Healing as a visual language with illustrator Danii Pollehn
Image credit: Adobe Stock / Danii Pollehn.
When Danii Pollehn originally thought about stepping into a creative career path, illustration wasn’t the first thing on her mind.
“I didn't want to do fairy tales,” says the German artist, an Adobe Stock Contributor and 2021 Artist Development Fund recipient. “And then on the other hand, you have editorial work for political magazines. And I didn't see myself there so much. So that's why it didn't cross my mind.”
Instead, Pollehn pursued training and started working in fashion design. After some time in the industry, she narrowed in on textile design, which she did for a couple years. It turns out that, for Pollehn, digital tools were the key in making the jump from fashion to full-time illustration.
“When I did fashion illustration and textile design, it was almost only working in traditional media,” she says, “Lots of watercolors, some pens and markers, these kinds of things. With getting an iPad, I think that was also when I wanted a career change. I really wanted to illustrate on the iPad, and I got all the Adobe programs on it. And that's when I wanted not only to do patterns, but to create lots of other things.”
These days, Pollehn works almost exclusively in digital. Her eye for fashion is still clear in her imagery, which is full of bright colors and funky clothing. These make for lively and eye-catching visuals, which draw people in and place an emphasis on representing people with differently abled bodies or chronic illness in casual and daily settings.
Turning firsthand experiences of illness and wellness into an insightful stock portfolio
“I feel like people with disabilities and chronic illnesses are quite underrepresented and mostly seen as imperfect and not as full human,” says Pollehn. “I always feel like we’re seen as though we cannot do things as good as others, or we’re not capable, which is not true. I think we can be very bold, vibrant, and beautiful, and that should be more included.”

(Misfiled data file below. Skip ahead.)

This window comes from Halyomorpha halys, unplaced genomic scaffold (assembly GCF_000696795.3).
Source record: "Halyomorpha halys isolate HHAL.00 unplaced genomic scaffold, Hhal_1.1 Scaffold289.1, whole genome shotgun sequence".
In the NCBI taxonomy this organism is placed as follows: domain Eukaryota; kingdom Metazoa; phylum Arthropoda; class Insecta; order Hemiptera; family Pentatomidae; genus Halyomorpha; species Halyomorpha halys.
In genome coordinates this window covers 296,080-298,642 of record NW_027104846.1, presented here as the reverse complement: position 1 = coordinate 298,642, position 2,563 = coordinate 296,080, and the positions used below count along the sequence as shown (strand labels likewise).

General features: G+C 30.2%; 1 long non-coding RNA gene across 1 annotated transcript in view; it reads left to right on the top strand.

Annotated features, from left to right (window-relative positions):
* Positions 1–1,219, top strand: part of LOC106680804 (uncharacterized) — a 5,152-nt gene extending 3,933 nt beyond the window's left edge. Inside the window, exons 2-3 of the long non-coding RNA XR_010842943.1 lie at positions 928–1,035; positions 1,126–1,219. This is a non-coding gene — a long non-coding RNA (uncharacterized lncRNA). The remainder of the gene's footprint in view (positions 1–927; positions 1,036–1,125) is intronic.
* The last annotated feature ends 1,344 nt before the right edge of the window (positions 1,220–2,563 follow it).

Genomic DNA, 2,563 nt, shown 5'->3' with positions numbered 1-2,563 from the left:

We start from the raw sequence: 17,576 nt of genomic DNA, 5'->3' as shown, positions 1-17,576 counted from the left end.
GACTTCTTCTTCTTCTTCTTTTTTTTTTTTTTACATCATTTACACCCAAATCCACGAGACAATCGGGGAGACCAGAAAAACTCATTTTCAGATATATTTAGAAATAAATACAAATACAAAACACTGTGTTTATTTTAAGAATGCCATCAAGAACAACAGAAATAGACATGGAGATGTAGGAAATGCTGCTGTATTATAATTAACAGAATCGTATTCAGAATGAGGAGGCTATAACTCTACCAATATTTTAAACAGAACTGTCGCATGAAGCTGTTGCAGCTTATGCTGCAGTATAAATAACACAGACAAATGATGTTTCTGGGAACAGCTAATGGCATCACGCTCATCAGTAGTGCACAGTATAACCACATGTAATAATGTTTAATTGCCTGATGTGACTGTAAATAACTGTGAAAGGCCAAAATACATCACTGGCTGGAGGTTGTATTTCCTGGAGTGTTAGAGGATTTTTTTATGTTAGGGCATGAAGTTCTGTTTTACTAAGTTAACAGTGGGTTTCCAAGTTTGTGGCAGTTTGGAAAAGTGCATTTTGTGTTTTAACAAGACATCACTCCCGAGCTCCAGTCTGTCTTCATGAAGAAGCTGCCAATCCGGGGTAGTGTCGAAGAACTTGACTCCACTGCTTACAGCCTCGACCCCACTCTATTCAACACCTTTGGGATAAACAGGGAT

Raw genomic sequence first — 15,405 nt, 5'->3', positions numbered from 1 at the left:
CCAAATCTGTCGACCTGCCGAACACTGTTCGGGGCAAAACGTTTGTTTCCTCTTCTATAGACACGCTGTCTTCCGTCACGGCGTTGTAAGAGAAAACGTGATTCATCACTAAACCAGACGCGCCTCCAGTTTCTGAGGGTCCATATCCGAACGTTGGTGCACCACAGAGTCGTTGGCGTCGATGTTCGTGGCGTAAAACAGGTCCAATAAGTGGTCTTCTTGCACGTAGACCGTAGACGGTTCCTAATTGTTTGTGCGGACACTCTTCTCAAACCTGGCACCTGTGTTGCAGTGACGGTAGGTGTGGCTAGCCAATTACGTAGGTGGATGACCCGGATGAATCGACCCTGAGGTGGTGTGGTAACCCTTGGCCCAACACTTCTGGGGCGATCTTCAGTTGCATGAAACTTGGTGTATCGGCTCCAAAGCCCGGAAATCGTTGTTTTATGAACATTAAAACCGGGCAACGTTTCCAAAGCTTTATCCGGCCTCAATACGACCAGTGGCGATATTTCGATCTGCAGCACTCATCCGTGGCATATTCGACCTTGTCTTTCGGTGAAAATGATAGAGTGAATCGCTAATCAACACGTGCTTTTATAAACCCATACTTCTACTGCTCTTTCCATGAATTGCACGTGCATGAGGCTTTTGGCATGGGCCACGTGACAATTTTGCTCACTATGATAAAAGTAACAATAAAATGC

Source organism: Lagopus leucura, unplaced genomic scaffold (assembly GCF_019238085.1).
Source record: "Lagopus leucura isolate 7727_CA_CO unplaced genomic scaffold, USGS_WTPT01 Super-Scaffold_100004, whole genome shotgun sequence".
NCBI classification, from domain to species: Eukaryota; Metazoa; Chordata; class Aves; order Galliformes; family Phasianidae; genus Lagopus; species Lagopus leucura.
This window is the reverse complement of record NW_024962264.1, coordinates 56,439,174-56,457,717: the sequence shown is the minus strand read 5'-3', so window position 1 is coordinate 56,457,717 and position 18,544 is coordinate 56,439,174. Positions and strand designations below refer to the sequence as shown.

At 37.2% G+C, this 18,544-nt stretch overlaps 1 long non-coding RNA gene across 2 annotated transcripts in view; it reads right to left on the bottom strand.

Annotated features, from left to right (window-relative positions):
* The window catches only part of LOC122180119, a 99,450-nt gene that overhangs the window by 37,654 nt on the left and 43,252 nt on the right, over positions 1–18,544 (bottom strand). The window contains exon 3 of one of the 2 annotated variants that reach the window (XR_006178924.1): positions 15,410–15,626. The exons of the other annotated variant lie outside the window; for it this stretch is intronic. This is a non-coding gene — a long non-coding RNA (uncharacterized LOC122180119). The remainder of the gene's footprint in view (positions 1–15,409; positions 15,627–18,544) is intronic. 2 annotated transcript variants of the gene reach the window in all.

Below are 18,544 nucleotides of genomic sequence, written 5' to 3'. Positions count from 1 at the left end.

It’s an issue close to Pollehn’s heart. In her late teens, she began having seizures, and though she would eventually be diagnosed with a brain tumor, it took her many years on medications and in and out of hospitals to get the surgery she needed. In the following six years, Pollehn had several difficulties as she came off her medications, and tried to regain a connection with her own body. Even these days, the artist is still learning how to balance her ambition with her need for self-care.
“I feel like I did not know how to treat myself better,” she says. “Most of the time I kept on pushing even though I knew I was already very exhausted, but I also wanted to function as ‘normal’ people, even though I had brain fog or I wasn't feeling great anymore. I had chronic fatigue moments, feeling very tired, but still like I kept on pushing because I wanted to be accepted. I didn't talk about it much.”
Pollehn has managed to parlay her personal insight into a portfolio that beautifully illuminates living with illness, chronic conditions, or physical limitations, and that also captures different approaches to wellness treatments. For every image that depicts pharmaceuticals, equipment, and other trappings of Western medicine, Pollehn also presents herbal medicine, holistic treatments, and centering practices like yoga.